Seize the Moment with these Leadership Tips: Do You Know “Who’s on First?”

At one point in the classic baseball comedy routine by Bud Abbott and Lou Costello “Who’s on First?”, Costello thinks that the first baseman is named Naturally:

“Abbott: You throw the ball to first base.

Costello: Then who gets it?
Abbott: Naturally.
Costello: Naturally.
Abbott: Now you’ve got it.
Costello: I throw the ball to Naturally.
Abbott: You don’t! You throw it to Who!
Costello: Naturally.
Abbott: Well, that’s it—say it that way.
Costello: That’s what I said.
Abbott: You did not.
Costello: I said I throw the ball to Naturally.
Abbott: You don’t! You throw it to Who!

Costello: Naturally.”

Ever had one of these conversations?  I certainly have.  It’s when you walk away from a discussion or leave a meeting thinking to yourself, “I have no idea what we just talked about….”  As leaders, we are opening the door to a whole series of problems when we let this scenario play out.

The answer?  Up front, we must be in the moment.  When you find yourself drifting away, develop some tools to bring you back to the discussion at hand and rejoin it.  Here are some techniques that I’ve seen great leaders employ:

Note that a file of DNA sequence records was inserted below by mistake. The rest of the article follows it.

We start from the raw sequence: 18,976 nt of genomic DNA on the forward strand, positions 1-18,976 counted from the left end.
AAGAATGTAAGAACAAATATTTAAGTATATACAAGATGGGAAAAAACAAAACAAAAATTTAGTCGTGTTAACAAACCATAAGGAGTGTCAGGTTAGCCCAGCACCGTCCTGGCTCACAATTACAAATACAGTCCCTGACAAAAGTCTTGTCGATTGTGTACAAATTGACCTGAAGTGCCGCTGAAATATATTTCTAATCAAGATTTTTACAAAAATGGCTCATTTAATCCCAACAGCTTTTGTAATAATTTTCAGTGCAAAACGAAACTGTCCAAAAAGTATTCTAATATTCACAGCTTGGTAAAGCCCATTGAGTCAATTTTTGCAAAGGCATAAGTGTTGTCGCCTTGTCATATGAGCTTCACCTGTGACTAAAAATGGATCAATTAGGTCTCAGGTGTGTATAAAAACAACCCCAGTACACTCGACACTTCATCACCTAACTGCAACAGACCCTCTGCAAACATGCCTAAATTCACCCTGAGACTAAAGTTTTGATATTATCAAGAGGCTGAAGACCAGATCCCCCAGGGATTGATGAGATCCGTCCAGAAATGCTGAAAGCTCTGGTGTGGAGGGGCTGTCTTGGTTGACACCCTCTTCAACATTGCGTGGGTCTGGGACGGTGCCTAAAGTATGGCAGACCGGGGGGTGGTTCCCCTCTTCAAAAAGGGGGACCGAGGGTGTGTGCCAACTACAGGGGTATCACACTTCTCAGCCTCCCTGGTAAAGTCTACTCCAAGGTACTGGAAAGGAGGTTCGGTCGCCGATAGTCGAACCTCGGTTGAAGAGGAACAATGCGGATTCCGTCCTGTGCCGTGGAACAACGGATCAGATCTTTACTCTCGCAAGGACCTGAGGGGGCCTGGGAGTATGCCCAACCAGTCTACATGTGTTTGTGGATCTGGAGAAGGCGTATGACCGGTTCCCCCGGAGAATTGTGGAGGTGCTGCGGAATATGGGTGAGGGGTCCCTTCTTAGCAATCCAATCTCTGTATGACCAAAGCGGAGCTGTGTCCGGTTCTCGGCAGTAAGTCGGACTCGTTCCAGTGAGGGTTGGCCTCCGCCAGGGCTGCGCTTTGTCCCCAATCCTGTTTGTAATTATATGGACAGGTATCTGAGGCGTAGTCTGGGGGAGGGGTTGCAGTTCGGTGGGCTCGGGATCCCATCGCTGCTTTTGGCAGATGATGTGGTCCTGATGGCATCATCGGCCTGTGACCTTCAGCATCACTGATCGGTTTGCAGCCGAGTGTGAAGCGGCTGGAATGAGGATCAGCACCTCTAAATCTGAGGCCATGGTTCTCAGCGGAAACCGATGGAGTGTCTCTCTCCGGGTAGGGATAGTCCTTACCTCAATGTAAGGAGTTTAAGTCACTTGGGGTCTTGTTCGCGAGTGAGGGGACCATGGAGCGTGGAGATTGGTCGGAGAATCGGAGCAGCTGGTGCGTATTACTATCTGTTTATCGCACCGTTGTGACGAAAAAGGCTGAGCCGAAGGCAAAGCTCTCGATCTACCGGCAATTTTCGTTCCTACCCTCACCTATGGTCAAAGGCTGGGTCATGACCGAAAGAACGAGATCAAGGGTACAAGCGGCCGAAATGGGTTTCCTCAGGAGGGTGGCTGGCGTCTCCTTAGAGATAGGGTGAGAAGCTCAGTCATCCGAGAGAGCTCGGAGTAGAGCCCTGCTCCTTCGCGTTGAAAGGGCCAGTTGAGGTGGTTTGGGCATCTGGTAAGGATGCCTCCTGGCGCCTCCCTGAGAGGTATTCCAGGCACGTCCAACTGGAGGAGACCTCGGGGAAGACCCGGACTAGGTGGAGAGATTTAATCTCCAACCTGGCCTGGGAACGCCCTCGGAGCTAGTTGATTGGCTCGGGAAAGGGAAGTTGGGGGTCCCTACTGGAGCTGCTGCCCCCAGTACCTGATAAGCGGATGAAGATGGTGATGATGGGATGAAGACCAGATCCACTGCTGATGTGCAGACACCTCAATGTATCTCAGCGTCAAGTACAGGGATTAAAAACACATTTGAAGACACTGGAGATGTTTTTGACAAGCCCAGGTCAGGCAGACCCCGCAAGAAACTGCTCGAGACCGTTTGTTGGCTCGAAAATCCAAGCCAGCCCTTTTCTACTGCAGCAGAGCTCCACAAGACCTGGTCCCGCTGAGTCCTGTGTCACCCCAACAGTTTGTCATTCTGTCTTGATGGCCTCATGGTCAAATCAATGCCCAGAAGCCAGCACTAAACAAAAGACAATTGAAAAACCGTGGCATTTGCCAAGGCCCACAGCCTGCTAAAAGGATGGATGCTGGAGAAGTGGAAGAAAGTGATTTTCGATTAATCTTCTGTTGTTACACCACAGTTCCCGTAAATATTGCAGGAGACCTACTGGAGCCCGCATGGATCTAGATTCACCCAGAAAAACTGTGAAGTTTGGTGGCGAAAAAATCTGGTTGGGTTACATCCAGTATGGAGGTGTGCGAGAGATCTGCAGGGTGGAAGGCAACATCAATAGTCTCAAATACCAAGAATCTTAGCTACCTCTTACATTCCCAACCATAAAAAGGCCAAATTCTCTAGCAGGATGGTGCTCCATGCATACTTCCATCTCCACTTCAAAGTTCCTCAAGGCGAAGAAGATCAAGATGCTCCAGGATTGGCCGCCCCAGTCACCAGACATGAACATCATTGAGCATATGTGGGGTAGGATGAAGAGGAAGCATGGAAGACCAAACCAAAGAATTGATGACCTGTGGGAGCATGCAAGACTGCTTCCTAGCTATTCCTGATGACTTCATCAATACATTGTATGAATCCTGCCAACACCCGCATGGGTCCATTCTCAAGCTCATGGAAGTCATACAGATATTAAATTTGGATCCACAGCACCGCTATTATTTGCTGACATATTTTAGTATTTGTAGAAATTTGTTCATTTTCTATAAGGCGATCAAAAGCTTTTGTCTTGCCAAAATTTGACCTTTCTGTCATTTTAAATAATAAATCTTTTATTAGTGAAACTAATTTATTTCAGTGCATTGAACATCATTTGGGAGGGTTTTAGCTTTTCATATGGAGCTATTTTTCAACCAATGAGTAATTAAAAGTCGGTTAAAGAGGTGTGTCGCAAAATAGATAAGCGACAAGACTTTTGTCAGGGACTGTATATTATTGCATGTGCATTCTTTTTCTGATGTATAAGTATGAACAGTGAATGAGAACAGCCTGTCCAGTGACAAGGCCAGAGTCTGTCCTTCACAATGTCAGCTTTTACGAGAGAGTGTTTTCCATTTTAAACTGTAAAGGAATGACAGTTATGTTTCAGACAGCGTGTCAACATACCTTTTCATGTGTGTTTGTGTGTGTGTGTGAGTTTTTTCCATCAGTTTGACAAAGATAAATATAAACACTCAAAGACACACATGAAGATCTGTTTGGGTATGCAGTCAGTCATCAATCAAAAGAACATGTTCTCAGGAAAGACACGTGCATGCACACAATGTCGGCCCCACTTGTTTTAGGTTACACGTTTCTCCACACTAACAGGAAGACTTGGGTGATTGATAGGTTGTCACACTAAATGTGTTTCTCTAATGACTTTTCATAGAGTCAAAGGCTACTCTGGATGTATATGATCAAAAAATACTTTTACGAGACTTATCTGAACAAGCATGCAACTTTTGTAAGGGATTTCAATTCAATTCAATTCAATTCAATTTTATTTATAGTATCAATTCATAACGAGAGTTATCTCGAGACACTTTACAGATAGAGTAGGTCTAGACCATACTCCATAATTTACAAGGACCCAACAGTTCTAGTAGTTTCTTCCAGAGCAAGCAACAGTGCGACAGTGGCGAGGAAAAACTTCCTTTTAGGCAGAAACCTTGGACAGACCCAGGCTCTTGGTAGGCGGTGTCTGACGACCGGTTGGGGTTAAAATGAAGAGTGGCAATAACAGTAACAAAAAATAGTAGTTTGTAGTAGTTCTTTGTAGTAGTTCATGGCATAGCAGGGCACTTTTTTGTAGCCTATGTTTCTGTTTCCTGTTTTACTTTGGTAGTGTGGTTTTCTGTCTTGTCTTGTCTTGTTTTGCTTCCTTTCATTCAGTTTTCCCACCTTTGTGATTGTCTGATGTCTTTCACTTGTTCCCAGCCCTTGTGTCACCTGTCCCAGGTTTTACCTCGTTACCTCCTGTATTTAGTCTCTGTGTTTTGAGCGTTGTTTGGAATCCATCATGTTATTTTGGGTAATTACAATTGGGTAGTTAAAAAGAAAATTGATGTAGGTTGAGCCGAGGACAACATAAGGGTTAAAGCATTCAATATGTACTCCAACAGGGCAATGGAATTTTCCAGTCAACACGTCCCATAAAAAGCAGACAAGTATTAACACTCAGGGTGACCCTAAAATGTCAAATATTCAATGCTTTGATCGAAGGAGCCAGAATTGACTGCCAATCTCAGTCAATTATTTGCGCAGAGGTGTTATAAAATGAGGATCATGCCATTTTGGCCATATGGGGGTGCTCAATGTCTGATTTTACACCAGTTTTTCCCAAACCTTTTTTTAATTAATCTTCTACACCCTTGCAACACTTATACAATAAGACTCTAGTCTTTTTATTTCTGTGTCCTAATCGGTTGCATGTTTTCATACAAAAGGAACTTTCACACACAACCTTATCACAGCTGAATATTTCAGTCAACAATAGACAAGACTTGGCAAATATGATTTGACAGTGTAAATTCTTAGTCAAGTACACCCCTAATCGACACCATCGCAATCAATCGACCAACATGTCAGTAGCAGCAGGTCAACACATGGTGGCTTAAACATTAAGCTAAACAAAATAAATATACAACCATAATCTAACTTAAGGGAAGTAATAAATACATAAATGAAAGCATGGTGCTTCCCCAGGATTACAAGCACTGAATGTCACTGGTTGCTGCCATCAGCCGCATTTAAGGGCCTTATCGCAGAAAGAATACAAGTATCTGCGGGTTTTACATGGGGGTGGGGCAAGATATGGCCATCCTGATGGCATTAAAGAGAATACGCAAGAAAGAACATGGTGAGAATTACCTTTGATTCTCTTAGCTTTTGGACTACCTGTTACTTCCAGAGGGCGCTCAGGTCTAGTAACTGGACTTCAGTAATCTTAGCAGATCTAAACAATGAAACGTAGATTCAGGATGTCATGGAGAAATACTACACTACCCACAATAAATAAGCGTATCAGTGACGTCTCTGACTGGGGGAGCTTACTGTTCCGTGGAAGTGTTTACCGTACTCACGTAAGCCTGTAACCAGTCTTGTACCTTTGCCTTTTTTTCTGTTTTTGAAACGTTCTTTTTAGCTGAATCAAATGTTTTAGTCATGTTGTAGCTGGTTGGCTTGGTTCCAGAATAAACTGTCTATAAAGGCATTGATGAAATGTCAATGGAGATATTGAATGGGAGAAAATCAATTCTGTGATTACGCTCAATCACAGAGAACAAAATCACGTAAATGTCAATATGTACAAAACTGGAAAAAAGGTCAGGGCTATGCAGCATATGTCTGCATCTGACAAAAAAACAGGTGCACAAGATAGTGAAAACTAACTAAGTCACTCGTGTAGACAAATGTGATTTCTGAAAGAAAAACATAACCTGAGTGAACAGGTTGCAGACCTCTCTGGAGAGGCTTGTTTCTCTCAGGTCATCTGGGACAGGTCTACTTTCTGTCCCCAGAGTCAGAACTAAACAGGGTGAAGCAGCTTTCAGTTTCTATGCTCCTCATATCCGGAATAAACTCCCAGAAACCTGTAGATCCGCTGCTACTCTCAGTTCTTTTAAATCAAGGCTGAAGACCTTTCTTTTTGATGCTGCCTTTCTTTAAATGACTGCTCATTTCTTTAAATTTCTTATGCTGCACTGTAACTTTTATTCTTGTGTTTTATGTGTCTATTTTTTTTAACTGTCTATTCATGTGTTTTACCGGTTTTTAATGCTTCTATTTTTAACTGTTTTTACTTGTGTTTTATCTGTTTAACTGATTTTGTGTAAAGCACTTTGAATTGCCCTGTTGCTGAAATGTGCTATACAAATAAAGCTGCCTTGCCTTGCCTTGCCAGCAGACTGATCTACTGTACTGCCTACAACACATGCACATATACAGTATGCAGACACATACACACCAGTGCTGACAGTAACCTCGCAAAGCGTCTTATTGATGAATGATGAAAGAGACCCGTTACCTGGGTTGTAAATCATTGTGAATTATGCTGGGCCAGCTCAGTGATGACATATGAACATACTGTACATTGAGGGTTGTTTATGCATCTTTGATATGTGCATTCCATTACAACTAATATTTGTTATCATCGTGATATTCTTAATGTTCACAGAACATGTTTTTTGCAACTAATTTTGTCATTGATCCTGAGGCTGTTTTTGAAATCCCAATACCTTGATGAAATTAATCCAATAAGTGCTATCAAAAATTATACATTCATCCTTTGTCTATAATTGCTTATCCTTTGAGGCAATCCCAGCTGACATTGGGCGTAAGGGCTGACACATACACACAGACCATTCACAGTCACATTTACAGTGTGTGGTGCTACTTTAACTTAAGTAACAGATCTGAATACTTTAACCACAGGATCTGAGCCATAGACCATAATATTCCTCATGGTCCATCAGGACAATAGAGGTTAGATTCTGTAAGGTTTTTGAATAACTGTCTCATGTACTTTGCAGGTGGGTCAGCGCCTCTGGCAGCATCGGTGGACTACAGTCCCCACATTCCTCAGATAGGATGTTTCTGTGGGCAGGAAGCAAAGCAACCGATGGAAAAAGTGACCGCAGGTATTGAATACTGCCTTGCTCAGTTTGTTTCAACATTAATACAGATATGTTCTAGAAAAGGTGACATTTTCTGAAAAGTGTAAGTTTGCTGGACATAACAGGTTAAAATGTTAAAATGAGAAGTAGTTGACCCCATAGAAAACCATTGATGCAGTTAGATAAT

1. Take notes on paper. I know some of you gadget folks will say you can do this on a phone or tablet, but I recommend against that technique.  Taking notes on paper signals to everyone that you are in the moment, and keeps you from wandering off and googling stuff.
  2. Ask questions right away when you don’t understand. The worst case of not doing this is when we hear acronyms and we have no clue what they mean… but we don’t want to look dumb so we just let them go.  It doesn’t take long before the whole discussion is now heading off into the sunset, and we’re lost.  You can bet there are others in the room who are lost, too, but since you’re the leader they follow your lead and don’t ask.
  3. Use the backbrief technique to confirm you heard what others have said, and ask them to do the same with you. When you repeat back what you think you heard, you’ll establish clarity that enables mutual understanding.  Ask questions, too.  Model this behavior so your leaders learn by watching you.

Pretty soon it will come naturally.  Enjoy the journey!